Bengkulu Province

The capital of Bengkulu Province is the coastal city formerly known as Bencoolen. It was the site of Sir Stamford Raffles first entrry into Indonesia and there are still remains of British influence in the area. The primary crops of the area are pepper, coffee, nutmeg and sugar cane. The most fascinating nature charms are the exotic Rafflesia Arnoldi. Dubbed the largest flower in the world, it's actually a parasite luring insects into it by emitting rotten odor.

Not much is known about Bengkulu's past, save from the fact that it used to consist of small kingdoms. It developed its own script called ka-ga-nga. Majapahit seemed to take Bengkulu into its wings but after this mighty kingdom fell, Bengkulu was left to its own devices until the British came and take over. The British wanted to monopolize the pepper, grown abundant here, but constant attacks of malaria and boredom made them think that Bencoolen, like they preferred to call it, was not that promising. When Sir Thomas Stamford Raffles arrived in 1818 as the British ruler, he somehow managed to turn Bengkulu into a success. He made the best of pepper trade, and he also make them grow coffee, nutmeg and sugar cane here. Bengkulu is also well-known as the exile place of Indonesia's first president, Sukarno, in 1938-1941.

Fort Marlborough Fort Marlborough. The British or ‘Raffles’ Fort, was built between 1714 and 1719 and was famous as the second-strongest fort built by British in Asia, Fort George in Madras, India being the first. It was restored and opened to the public.

Bengkulu Province is easily accessible by land, air and sea transportation. You can catch regular buses directly from Medan, Padang or Jakarta. Flight arrives there times a day. Domestic ships from Jakarta, Padang and Medan stop by in Baai Harbor, Bengkulu. Most inhabitants here are Malay and the culture and habits are somewhat similar to neighboring provinces. Tourism Office: Jl. P. Tendean 17 Bengkulu, Tel. (62-736) 21272, fax: (62-736) 342200, 342100; Website: bengkulu.go.id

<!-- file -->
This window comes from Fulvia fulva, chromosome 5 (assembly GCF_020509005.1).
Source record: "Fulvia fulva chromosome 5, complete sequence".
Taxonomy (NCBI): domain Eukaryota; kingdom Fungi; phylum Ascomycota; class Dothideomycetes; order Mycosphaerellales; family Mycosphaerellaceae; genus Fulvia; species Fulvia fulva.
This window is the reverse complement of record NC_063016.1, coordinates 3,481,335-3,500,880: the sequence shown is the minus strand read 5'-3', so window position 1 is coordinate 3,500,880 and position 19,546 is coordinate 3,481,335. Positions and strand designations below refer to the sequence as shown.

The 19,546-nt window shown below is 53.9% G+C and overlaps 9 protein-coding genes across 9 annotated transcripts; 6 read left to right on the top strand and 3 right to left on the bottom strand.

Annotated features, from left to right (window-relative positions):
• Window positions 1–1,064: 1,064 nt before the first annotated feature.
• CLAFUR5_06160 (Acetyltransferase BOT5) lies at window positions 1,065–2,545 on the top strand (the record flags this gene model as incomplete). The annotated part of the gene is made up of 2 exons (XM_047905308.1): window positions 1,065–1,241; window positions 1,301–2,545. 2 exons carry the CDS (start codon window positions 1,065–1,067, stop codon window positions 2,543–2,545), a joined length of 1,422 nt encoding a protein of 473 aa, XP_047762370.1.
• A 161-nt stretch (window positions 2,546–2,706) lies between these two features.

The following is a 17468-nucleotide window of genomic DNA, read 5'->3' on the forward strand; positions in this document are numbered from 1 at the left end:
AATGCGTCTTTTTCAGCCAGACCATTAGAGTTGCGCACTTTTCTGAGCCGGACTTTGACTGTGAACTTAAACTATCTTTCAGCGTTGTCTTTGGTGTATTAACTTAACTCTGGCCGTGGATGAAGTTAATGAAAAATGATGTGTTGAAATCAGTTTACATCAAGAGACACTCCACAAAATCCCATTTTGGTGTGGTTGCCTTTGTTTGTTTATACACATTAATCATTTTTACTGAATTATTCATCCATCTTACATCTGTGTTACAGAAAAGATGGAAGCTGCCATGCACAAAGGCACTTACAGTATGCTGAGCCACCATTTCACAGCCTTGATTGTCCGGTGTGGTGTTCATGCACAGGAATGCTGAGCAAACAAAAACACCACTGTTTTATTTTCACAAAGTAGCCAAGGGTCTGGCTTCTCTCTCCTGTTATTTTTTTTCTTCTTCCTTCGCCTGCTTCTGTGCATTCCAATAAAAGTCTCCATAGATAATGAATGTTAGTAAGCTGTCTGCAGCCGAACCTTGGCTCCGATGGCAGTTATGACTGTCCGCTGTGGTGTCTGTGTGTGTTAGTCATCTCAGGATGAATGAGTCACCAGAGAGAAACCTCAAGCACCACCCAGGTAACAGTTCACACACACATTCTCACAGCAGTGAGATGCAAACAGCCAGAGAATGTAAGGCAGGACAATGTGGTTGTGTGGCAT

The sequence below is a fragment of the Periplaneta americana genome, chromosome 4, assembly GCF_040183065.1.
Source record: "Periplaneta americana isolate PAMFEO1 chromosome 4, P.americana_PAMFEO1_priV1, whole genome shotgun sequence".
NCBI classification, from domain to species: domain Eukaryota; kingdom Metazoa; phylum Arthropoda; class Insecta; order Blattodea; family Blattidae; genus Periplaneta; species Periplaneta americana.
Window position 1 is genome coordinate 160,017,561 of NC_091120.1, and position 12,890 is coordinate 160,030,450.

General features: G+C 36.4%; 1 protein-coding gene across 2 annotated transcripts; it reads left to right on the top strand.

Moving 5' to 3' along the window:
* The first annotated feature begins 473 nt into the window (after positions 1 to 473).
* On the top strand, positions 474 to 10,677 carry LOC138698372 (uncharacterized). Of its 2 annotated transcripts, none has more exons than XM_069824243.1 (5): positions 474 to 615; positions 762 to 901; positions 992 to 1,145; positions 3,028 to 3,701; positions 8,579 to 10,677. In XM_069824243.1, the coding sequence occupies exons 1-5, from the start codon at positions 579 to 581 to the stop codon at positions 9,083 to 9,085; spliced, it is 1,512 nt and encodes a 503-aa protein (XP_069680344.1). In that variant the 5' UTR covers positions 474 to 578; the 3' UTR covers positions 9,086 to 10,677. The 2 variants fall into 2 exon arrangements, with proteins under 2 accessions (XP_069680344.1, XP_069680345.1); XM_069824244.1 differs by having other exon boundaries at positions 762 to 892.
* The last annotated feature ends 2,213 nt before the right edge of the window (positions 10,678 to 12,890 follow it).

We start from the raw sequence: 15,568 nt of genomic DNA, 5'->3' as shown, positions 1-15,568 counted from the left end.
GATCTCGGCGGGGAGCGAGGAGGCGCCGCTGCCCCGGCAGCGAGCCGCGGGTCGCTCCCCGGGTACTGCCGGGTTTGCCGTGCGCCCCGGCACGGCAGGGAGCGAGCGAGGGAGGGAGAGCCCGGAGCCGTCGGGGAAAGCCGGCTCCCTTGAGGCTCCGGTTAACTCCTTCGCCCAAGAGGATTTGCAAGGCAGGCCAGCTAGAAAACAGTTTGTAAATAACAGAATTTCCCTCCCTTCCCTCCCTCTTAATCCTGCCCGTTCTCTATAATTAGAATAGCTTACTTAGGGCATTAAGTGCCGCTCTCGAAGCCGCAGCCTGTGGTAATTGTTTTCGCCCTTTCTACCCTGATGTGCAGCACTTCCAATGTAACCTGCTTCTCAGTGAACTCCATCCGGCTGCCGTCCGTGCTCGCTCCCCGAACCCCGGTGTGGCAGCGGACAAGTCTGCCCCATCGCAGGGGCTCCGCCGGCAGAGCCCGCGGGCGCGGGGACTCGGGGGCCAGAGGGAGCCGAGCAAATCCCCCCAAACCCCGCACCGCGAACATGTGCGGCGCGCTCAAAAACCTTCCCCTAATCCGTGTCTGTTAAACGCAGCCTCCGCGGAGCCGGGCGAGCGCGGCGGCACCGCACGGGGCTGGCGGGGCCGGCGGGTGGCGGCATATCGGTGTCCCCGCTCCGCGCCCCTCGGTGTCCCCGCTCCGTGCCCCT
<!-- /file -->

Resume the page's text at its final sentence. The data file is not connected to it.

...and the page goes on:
Bengkulu Food

Like other provinces in Indonesia, Bengkulu has its own specific cuisine for which it is renowned, among which are pendap, gulai tempoyak, and bagar kambing. Pendap is a tasty sidedish wrapped in taro leaf, containing fresh fish, cooked in a bed of spices, consisting of garlic, galangale (a root resembling ginger, known in Indonesia as kencur) and chilli paste, then mixed with rasped young coconut meat. Wrapped in taro leaf, pendap is boiled for no less than 8 hours. Pendap is best eaten with steaming hot rice.

While gulai tempoyak, or more familiarly called tempoyak is a dish made of fermented fresh durians, then cooked with chilli paste and salt. Although tempoyak is also known in other parts of Indonesia, here in Bengkulu, tempoyak is mixed with shrimp, unlike fish used in other provinces. Since tempoyak has a strong smell, it is often not served as a sidedish but used as ingredient in other dishes.

Bagar kambing is goat meat, cooked in an array of spices including coriander, nutmeg, pepper, tamarind, galangale, garlic, chalots, chilli paste and fried rasped coconut. There is also the Bagar Hiu or shark’s meat that is cooked with the same ingredients and follows the same process.

Image Sources: Wikimedia Commons

Text Sources: Indonesia Tourism website ( indonesia.travel ), Indonesia government websites, UNESCO, Wikipedia, Lonely Planet guides, New York Times, Washington Post, Los Angeles Times, National Geographic, The New Yorker, Bloomberg, Reuters, Associated Press, AFP, Japan News, Yomiuri Shimbun, Compton's Encyclopedia and various books and other publications.

Updated in August 2020